Starring Mick Jagger, Keith Richards, Ronnie Wood and Charlie Watts
Directed by Martin Scorsese
Official Web site
The Rolling Stones have carved out a musical career unsurpassed in rock ‘n’ roll history that couldn’t be done justice in attempting to cover in a two-hour documentary. Director Martin Scorsese recognized that – even saying in a recent interview that the band would likely need a 10- to 12-hour feature to do them justice. That’s clearly not the aim of “Shine a Light,” an expertly crafted and musically powerful concert film that also weaves in documentary footage about the band, which marked 40 years together earlier this decade.
The film opens as Scorsese and his team of cameramen (consisting of numerous Oscar winners and Oscar nominees) are planning out the logistics of filming in the Beacon Theatre, an historic New York City venue, where the Stones are set to play two nights during their “A Bigger Bang” world tour in 2006. Humorously fretting over not knowing the band’s set list and the desire to have swooping cameras in use (to frontman Mick Jagger’s concern), Scorsese doesn’t waste much time getting to the concert. Tightly edited between the band’s two-night performance, which also consisted of a benefit show and birthday party for President Bill Clinton, the band looks to clearly be having a good time here.
Having endured a seemingly endless number of jokes about their age over, say, the past 20 years, many might have forgotten just how good the Stones can actually be in concert. “Shine a Light,” if nothing else, should prove to audiences that these old men can still rock. Featuring guest appearances by Jack White (of The White Stripes), Christina Aguilera and Buddy Guy (getting much respect from the Stones, especially from guitarist Keith Richards), the band isn’t at a point in their career where too many surprises take place on stage.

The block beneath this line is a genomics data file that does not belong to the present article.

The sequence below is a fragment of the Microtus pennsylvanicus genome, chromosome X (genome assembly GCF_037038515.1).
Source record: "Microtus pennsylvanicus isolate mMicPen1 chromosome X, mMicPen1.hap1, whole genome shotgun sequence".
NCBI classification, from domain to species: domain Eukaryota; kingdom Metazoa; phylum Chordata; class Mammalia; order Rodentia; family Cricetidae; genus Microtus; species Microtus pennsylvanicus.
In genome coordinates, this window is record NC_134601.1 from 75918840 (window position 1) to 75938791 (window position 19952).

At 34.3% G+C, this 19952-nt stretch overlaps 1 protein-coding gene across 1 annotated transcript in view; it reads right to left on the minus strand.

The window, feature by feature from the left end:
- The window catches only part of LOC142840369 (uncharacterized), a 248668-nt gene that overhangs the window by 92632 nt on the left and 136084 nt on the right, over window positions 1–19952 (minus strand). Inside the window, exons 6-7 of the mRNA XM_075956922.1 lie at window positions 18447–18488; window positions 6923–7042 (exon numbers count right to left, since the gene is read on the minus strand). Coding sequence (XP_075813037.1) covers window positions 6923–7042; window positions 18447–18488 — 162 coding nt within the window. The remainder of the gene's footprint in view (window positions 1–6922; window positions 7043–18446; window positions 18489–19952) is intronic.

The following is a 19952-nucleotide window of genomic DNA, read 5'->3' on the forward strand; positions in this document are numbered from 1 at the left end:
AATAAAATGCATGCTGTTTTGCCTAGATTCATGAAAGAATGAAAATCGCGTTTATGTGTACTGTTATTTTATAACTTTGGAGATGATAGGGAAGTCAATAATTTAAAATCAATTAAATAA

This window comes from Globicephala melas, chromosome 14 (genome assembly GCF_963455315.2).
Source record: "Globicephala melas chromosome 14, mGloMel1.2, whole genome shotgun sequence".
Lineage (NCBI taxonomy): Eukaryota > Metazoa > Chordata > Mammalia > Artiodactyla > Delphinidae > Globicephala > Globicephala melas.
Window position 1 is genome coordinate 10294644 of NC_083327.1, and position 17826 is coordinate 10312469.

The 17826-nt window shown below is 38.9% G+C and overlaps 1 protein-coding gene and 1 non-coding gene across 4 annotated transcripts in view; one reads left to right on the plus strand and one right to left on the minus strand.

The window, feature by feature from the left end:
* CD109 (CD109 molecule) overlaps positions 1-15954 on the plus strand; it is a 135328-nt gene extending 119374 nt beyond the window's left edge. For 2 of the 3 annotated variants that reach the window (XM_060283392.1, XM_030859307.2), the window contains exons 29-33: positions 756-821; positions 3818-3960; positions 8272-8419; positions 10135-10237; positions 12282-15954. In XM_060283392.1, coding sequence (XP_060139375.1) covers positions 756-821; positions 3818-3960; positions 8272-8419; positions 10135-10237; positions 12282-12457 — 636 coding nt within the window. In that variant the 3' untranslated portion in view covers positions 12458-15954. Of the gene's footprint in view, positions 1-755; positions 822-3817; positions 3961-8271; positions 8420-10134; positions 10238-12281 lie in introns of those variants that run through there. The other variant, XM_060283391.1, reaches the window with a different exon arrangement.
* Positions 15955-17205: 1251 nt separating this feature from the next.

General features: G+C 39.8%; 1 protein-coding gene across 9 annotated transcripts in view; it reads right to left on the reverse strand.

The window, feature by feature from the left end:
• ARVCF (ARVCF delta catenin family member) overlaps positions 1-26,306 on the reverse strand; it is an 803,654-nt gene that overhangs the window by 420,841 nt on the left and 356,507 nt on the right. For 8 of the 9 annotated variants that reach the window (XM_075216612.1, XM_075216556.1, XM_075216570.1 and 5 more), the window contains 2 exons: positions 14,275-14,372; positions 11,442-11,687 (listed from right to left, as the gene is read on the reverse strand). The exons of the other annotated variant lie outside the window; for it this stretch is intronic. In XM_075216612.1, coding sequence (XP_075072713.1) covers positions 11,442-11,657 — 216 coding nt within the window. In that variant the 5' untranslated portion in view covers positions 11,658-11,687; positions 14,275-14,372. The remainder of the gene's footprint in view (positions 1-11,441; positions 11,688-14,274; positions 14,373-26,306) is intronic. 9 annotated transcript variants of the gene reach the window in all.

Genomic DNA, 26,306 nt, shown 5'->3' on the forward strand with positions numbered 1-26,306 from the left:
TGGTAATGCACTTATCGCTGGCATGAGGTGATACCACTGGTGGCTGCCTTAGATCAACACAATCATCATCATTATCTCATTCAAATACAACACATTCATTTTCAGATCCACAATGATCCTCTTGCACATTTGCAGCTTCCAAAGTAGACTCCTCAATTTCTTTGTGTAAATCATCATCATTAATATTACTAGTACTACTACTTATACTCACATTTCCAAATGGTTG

But perhaps the biggest surprise of all is that a rock ‘n’ roll band has been able to stick together for more than four decades, while still performing to sold-out audiences all over the world. With the numerous cameras on hand capturing the proceedings from practically all angles, this is likely the best-filmed concert of the band there has been, or ever will be. While the rest of the band doesn’t have the physical energy of Jagger (who is a still a veritable dynamo in his 60s), their musical chops are in fine form here, as Richards, Ronnie Wood and Charlie Watts show that age is not a factor. Sure, the band has probably embraced the cold calculation of corporate rock more than they should have over the past couple of decades. But stripped of all that pretense in “Shine a Light,” for those couple of hours, you can clearly believe that (to paraphrase the Stones) time is on their side.
(Rated PG-13 for brief strong language, drug references and smoking.)